Richard Oedel replies: Yes, but artificial light is much, much weaker than the sun. Bright sunlight is almost 110,000 lux and a standard interior task light shining directly on the cherry would have about 1,000 to 2,000 lux. Don’t even bother. Instead, put it out in the sun.
With finish on, it is just fine since some finishes will also age and contribute to the darkening process. This is especially true of urethanes.
You might consider the same idea that many of us do. Mix up a dye or stain that you know will fade in sunlight. Match the color exactly, then wait. As the sun fades the stain and it becomes lighter, the cherry will begin to darken and the overall color of the piece will remain fairly consistent.
Bruce Wedlock replies: The natural darkening of cherry, as well as mahogany, oak and walnut, is a result of the oxidation of the tannin in the wood. This chemical reaction is accelerated by ultraviolet light, so sunlight promotes the darkening. To accomplish this with an artificial light, you would need intensity like sunlight to get a moderately fast result. It takes a couple of days of direct sunlight in mid-June to accomplish this, and you need to expose all the surfaces equally.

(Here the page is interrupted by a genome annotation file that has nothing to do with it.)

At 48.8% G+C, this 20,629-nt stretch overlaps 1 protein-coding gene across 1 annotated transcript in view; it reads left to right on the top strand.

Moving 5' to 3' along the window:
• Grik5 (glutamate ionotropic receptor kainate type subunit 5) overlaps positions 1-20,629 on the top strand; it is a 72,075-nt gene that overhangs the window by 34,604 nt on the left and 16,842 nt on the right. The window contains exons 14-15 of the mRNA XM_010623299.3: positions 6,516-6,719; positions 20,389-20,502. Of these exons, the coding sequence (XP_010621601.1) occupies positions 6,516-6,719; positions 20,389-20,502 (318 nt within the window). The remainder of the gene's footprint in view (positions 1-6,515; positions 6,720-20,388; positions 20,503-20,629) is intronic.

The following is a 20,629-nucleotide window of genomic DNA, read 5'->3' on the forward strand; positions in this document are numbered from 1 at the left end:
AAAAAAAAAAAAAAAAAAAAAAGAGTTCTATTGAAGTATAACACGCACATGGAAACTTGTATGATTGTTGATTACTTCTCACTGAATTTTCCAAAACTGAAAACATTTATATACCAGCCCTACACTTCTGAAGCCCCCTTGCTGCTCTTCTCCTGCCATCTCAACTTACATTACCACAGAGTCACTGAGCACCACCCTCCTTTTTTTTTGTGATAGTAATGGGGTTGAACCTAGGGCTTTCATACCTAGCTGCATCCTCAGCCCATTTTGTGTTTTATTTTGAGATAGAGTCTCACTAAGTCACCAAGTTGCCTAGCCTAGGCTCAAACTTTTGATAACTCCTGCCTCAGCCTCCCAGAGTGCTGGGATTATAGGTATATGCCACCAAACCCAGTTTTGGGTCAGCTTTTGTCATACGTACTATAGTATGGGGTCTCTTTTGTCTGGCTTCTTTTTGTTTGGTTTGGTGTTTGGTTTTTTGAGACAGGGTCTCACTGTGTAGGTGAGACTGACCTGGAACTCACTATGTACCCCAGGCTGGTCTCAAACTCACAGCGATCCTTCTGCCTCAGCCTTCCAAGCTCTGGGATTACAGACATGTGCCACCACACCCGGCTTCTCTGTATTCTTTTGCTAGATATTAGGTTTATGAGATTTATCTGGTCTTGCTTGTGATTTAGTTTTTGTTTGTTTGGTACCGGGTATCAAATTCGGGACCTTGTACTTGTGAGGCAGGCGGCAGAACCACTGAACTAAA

If you really want to darken cherry, the best approach is to apply a oxidizing chemical such as potassium dichromate, sodium hydroxide (lye) or fume with industrial strength ammonia (like Stickley’s mission oak pieces). I have experimented with all of these and recommend the potassium dichromate as the easiest and best method. It will age 15 years of normal oxidation in one day. While some will say it’s a dangerous chemical, the tablesaw is also dangerous. Proper procedures are perfectly safe in both cases.
I have written a detailed explanation on the process of aging cherry. You can get a copy by requesting Chemical Stains from firstname.lastname@example.org.
Bruce Hamilton replies: I don’t know. Do a test with some scrap to find out. Cover one side and expose the other then compare the two.